The index patient developed acquired resistance to afatinib after 7 cycles of therapy (Fig. 3A). This duration of response is in line with the typical responses observed in other EGFR-mutant lung cancers treated with EGFR TKIs (1–3). Molecular profiling was performed on the afatinib-resistant tumor biopsy sample, and this testing uncovered significant amplification of the EGFR-KDD allele as the only genomic alteration that differed from his pretreatment tumor sample (Fig. 3B). This sequencing result was confirmed via EGFR FISH (Fig. 3C). Amplification of the mutant EGFR allele has been reported as a mechanism of acquired resistance in the context of canonical EGFR mutations (e.g., exon 19 deletion, L858R) in lung cancer (18). Therefore, amplification of the EGFR-KDD in this post-treatment sample suggests an EGFR-dependent mechanism of resistance, thereby further validating this EGFR alteration as a driver and therapeutic target in patients.
Although much progress has been made over the past several decades, lung cancer remains the leading cause of cancer death worldwide (19). The discovery of oncogenic EGFR mutations that sensitize lung cancers to EGFR TKIs heralded the dawn of molecularly targeted therapy in this disease (20–22). Indeed, numerous phase III studies have now documented that patients with EGFR-mutant tumors derive significant clinical and radiographic benefit from treatment with EGFR TKIs, such as gefitinib, erlotinib, and afatinib (1–3). The majority of previously described activating mutations in EGFR are a series of small deletions in exon 19 or leucine-to-arginine substitutions at position 858 (L858R) in exon 21 (23). However, because mutations historically have been interrogated by “hot-spot” PCR-based methods, most EGFR mutations are biased to fall between exons 18 and 21.
Here, we report the EGFR-KDD for the first time in lung cancer. This EGFR alteration contains an in-tandem and in-frame duplication of exons 18 to 25, which encode the entire EGFR kinase domain. We demonstrate that the EGFR-KDD is an oncogenic and constitutively activated form of the EGFR. We provide a structural model whereby the EGFR-KDD can be activated by virtue of asymmetric intramolecular dimerization, as opposed to the typical asymmetric intermolecular dimerization between adjacent EGFR molecules. Furthermore, we demonstrate that the EGFR-KDD can be therapeutically targeted with EGFR TKIs, many of which are already FDA approved. In addition, we establish that the EGFR-KDD alteration is recurrent not only in lung cancer but also in gliomas and other tumor types.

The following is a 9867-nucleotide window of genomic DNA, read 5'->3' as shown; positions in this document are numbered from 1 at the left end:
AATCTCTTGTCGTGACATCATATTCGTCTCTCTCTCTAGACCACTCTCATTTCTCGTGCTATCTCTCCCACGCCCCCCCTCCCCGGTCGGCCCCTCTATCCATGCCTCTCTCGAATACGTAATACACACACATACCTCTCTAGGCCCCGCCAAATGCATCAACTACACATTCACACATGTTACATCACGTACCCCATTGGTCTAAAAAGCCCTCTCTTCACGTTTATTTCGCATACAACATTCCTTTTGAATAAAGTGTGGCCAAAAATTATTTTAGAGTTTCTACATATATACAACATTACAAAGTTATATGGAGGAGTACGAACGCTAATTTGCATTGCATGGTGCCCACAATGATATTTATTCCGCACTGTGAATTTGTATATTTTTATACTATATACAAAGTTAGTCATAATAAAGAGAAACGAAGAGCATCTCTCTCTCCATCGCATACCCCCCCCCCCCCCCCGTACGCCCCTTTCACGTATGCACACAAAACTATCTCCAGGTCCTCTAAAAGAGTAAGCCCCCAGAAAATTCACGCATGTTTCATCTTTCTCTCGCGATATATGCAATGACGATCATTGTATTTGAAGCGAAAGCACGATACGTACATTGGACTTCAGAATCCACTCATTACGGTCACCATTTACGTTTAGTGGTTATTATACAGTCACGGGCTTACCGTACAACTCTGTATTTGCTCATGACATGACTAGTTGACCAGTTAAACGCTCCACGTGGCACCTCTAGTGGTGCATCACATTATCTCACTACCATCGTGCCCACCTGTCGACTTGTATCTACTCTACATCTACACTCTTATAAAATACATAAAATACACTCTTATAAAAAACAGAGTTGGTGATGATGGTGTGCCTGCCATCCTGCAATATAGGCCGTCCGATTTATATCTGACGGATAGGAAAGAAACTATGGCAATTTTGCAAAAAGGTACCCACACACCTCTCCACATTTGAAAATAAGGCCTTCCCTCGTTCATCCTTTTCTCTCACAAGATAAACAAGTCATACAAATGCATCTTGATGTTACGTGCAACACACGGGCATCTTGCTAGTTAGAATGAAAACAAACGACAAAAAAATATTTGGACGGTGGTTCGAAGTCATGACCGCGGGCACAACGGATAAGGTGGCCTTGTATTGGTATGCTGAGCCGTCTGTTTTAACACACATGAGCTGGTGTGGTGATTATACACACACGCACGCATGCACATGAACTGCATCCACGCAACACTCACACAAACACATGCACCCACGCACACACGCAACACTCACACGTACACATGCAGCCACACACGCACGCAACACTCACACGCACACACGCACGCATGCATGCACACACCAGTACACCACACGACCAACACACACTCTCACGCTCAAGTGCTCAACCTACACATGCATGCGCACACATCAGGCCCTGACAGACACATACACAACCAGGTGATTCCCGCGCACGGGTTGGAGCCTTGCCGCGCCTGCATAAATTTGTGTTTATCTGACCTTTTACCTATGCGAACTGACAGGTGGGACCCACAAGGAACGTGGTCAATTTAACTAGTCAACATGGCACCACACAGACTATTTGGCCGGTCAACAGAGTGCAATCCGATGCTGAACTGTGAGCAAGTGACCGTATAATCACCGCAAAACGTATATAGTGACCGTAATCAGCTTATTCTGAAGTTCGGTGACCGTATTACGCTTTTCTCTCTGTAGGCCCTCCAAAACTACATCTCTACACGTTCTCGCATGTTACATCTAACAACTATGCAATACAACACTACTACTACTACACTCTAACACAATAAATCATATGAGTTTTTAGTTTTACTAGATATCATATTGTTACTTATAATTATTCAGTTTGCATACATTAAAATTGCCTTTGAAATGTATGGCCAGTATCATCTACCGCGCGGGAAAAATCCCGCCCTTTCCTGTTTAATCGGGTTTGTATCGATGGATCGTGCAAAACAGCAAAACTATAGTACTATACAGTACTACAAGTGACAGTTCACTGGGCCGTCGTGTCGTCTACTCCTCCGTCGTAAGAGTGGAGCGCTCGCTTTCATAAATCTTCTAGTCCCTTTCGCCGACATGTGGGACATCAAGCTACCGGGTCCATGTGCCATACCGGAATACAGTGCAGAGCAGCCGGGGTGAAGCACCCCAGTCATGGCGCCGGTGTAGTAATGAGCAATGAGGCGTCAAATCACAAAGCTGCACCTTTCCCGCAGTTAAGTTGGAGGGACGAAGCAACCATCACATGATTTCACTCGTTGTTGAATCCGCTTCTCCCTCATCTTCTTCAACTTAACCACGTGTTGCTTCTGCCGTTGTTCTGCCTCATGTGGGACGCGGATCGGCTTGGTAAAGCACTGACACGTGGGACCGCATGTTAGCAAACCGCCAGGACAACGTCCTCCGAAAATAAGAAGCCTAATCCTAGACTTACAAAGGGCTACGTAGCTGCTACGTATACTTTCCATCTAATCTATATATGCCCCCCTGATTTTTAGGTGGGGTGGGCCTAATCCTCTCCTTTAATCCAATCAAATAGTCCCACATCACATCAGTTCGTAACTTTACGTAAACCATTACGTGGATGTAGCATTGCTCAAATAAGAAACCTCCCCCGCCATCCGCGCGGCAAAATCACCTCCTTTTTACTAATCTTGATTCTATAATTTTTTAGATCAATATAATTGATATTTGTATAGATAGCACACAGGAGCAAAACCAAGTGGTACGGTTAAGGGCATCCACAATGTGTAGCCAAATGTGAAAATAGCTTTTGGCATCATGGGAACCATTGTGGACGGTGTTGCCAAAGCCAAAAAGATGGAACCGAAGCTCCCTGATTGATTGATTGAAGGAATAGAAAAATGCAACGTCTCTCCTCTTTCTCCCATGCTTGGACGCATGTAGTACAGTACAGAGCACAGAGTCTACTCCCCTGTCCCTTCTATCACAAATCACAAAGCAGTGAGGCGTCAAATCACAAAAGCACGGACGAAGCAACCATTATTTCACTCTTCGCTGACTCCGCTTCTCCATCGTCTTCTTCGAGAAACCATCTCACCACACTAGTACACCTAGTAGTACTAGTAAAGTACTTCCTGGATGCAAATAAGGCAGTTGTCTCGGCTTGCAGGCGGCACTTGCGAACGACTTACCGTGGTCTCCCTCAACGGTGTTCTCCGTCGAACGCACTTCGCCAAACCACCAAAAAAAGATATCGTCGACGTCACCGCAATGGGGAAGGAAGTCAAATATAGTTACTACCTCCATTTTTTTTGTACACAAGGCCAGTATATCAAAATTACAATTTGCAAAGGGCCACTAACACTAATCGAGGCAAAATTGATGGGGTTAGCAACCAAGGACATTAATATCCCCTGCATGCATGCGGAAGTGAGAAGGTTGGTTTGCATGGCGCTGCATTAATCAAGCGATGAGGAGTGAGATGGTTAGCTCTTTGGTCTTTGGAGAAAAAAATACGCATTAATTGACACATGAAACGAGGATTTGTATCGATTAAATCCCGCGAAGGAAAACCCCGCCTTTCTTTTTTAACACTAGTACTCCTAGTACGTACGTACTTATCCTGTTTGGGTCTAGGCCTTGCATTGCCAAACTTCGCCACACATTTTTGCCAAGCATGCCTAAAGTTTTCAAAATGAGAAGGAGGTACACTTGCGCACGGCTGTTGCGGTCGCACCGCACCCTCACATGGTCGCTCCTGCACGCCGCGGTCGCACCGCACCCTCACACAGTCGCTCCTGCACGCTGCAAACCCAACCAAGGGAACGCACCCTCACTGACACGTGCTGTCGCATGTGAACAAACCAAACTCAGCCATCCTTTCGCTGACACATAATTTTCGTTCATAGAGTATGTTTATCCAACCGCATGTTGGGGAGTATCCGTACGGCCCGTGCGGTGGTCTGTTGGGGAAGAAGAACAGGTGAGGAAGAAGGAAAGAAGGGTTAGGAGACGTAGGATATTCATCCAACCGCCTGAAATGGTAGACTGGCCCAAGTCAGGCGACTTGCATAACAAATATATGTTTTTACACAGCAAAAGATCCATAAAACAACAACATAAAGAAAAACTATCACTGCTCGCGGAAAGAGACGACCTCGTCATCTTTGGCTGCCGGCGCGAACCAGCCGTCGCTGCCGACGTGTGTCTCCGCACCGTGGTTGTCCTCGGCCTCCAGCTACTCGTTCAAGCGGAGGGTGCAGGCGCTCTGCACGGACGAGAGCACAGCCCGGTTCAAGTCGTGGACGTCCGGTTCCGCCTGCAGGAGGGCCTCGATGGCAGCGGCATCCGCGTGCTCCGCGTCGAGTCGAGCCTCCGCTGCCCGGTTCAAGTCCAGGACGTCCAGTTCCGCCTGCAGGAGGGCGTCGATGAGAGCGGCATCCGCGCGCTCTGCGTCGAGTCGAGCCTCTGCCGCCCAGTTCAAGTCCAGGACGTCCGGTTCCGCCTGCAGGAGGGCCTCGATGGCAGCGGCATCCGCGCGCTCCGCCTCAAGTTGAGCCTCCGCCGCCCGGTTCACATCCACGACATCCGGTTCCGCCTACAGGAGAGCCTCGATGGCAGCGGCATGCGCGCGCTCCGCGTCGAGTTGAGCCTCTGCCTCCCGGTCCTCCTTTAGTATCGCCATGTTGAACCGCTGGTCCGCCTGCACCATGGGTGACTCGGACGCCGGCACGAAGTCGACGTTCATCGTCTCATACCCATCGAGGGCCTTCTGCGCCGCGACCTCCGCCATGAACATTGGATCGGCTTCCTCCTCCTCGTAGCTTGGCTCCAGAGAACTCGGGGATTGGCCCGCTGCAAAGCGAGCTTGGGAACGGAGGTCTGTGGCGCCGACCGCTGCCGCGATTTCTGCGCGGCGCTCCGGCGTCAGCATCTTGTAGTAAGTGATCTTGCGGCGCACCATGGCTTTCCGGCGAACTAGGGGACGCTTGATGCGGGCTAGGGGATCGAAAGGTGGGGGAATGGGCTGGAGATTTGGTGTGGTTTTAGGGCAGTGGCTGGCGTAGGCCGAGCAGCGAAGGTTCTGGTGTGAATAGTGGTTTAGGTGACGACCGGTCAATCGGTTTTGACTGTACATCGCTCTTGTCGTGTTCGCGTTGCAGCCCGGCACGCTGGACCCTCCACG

Most importantly, we provide the first documentation of a clinical response to EGFR inhibitor therapy in a patient with lung cancer whose tumor harbored the EGFR-KDD alteration. In contrast with lung cancer patients with more common EGFR mutations (e.g., exon 19 deletion and L858R), prior to our study, there was no precedent to support the use of EGFR inhibitors in patients whose lung tumors harbor the EGFR-KDD alteration. Therefore, our patient was not eligible for first-line EGFR TKI therapy and was instead treated with platinum-based chemotherapy, the standard of care for metastatic lung adenocarcinoma (24). The index patient was treated with afatinib for second-line therapy because this agent is FDA approved for the treatment of EGFR-mutant NSCLC and because, interestingly, afatinib was consistently the most potent EGFR TKI against the EGFR-KDD across several different assays. This was not unexpected, as it has been shown that various EGFR mutations or truncations have differential sensitivity to EGFR TKIs due to nuanced structural differences (25). The marked tumor regression and improved functional status seen with afatinib therapy provides important clinical validation for the EGFR-KDD as an actionable alteration in lung cancer. Overall, the index patient derived a partial response to afatinib for 7 cycles, after which there was progression of disease. His tumor was rebiopsied and found to contain amplification of the EGFR-KDD in this post-treatment sample—suggesting an EGFR-dependent mechanism of resistance and validating this EGFR alteration as a driver and therapeutic target in patients.